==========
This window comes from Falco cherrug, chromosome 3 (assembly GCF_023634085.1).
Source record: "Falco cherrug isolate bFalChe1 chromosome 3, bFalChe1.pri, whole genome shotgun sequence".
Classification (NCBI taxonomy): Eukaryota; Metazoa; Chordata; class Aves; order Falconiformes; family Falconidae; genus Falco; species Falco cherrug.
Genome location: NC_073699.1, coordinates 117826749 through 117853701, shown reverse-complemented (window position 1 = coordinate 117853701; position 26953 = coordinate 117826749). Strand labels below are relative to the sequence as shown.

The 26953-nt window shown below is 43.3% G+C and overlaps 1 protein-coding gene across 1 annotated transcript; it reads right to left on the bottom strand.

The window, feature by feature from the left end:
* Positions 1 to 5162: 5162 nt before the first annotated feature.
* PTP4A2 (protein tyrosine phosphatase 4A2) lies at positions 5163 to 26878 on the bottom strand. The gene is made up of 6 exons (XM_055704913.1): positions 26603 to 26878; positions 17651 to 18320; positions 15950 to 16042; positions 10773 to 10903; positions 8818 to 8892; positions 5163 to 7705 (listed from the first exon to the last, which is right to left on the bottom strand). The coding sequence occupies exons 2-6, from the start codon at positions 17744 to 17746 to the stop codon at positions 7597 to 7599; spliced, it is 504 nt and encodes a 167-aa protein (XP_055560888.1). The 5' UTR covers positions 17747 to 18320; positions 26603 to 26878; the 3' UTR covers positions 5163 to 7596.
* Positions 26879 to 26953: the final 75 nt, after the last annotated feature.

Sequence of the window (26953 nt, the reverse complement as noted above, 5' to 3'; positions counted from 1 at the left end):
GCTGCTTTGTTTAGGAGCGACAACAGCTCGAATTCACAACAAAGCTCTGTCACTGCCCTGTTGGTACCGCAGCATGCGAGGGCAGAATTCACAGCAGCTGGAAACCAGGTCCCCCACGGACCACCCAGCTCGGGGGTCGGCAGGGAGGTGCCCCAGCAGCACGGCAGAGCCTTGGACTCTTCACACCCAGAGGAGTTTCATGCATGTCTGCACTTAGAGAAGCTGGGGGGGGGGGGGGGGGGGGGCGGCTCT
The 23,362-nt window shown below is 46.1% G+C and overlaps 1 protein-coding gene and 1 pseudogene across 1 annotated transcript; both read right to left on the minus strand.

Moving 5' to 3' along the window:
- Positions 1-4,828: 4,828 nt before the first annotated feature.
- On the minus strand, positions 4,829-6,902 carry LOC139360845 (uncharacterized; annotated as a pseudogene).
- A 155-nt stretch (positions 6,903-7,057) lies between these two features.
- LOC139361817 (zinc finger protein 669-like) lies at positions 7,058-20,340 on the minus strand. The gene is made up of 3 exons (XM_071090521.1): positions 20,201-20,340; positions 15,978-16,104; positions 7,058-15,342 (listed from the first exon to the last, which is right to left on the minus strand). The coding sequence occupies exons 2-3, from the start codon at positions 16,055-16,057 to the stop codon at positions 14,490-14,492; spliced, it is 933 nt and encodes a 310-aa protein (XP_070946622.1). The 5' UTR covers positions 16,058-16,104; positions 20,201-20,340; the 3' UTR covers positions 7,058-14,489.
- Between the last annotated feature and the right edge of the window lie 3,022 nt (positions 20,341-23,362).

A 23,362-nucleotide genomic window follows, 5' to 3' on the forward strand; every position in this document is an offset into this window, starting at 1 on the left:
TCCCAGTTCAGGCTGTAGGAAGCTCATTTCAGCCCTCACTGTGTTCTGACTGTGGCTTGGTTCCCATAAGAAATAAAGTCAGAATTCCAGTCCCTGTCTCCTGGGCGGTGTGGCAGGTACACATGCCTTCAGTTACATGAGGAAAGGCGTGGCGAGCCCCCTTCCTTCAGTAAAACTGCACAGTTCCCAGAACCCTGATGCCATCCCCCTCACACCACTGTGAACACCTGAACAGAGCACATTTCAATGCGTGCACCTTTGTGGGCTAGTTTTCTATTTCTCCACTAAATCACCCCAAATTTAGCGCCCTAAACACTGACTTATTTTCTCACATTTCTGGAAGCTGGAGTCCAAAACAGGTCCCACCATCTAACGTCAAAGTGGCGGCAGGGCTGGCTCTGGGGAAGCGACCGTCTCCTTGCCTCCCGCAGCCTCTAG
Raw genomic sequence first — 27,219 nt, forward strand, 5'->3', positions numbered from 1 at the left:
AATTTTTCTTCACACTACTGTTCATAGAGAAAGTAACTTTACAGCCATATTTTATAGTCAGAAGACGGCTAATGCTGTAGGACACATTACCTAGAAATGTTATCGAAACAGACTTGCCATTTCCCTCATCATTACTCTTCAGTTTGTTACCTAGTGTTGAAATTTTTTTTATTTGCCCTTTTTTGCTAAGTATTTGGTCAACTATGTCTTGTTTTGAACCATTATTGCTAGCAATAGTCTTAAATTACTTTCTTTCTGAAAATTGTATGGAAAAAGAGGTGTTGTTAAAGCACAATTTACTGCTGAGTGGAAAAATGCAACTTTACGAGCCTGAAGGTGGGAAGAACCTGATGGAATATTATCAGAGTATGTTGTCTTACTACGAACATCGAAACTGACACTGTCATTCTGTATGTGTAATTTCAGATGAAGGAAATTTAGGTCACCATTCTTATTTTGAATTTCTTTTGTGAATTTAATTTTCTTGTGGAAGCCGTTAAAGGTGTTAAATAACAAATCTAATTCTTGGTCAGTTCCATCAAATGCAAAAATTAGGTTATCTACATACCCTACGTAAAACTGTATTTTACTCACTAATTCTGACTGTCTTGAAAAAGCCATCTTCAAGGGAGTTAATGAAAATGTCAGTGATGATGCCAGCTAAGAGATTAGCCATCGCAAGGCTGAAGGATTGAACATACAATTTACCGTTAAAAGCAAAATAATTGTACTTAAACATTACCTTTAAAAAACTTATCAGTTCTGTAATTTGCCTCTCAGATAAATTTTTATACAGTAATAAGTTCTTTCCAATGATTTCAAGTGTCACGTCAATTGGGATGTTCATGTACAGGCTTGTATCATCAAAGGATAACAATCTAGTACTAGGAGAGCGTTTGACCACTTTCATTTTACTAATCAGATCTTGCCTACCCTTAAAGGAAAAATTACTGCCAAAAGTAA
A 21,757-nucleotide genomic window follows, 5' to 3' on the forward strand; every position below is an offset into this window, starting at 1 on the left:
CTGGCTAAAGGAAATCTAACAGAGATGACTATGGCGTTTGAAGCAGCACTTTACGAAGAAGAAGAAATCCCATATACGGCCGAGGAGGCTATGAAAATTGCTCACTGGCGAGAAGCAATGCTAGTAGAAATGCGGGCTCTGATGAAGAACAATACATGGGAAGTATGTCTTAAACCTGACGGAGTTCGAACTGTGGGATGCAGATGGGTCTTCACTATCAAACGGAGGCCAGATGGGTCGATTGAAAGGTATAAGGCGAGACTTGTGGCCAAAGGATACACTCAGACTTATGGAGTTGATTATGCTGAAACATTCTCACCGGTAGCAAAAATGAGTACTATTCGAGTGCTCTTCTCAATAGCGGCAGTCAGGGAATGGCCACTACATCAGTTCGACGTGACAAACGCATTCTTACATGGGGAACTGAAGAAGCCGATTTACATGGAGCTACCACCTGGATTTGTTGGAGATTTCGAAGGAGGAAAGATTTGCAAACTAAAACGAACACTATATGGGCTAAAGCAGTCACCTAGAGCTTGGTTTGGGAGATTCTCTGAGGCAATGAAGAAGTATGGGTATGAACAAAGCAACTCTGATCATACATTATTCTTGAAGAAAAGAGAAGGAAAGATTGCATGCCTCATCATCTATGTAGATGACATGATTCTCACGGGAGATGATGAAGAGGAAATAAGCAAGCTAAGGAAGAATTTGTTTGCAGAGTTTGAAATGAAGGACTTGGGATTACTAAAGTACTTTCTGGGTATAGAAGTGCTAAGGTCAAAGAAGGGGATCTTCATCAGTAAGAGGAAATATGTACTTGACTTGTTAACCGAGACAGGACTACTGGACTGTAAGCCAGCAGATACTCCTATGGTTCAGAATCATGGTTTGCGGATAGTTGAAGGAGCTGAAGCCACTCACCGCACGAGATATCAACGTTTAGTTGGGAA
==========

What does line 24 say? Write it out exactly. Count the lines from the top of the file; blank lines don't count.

CTGGCTAAAGGAAATCTAACAGAGATGACTATGGCGTTTGAAGCAGCACTTTACGAAGAAGAAGAAATCCCATATACGGCCGAGGAGGCTATGAAAATTGCTCACTGGCGAGAAGCAATGCTAGTAGAAATGCGGGCTCTGATGAAGAACAATACATGGGAAGTATGTCTTAAACCTGACGGAGTTCGAACTGTGGGATGCAGATGGGTCTTCACTATCAAACGGAGGCCAGATGGGTCGATTGAAAGGTATAAGGCGAGACTTGTGGCCAAAGGATACACTCAGACTTATGGAGTTGATTATGCTGAAACATTCTCACCGGTAGCAAAAATGAGTACTATTCGAGTGCTCTTCTCAATAGCGGCAGTCAGGGAATGGCCACTACATCAGTTCGACGTGACAAACGCATTCTTACATGGGGAACTGAAGAAGCCGATTTACATGGAGCTACCACCTGGATTTGTTGGAGATTTCGAAGGAGGAAAGATTTGCAAACTAAAACGAACACTATATGGGCTAAAGCAGTCACCTAGAGCTTGGTTTGGGAGATTCTCTGAGGCAATGAAGAAGTATGGGTATGAACAAAGCAACTCTGATCATACATTATTCTTGAAGAAAAGAGAAGGAAAGATTGCATGCCTCATCATCTATGTAGATGACATGATTCTCACGGGAGATGATGAAGAGGAAATAAGCAAGCTAAGGAAGAATTTGTTTGCAGAGTTTGAAATGAAGGACTTGGGATTACTAAAGTACTTTCTGGGTATAGAAGTGCTAAGGTCAAAGAAGGGGATCTTCATCAGTAAGAGGAAATATGTACTTGACTTGTTAACCGAGACAGGACTACTGGACTGTAAGCCAGCAGATACTCCTATGGTTCAGAATCATGGTTTGCGGATAGTTGAAGGAGCTGAAGCCACTCACCGCACGAGATATCAACGTTTAGTTGGGAA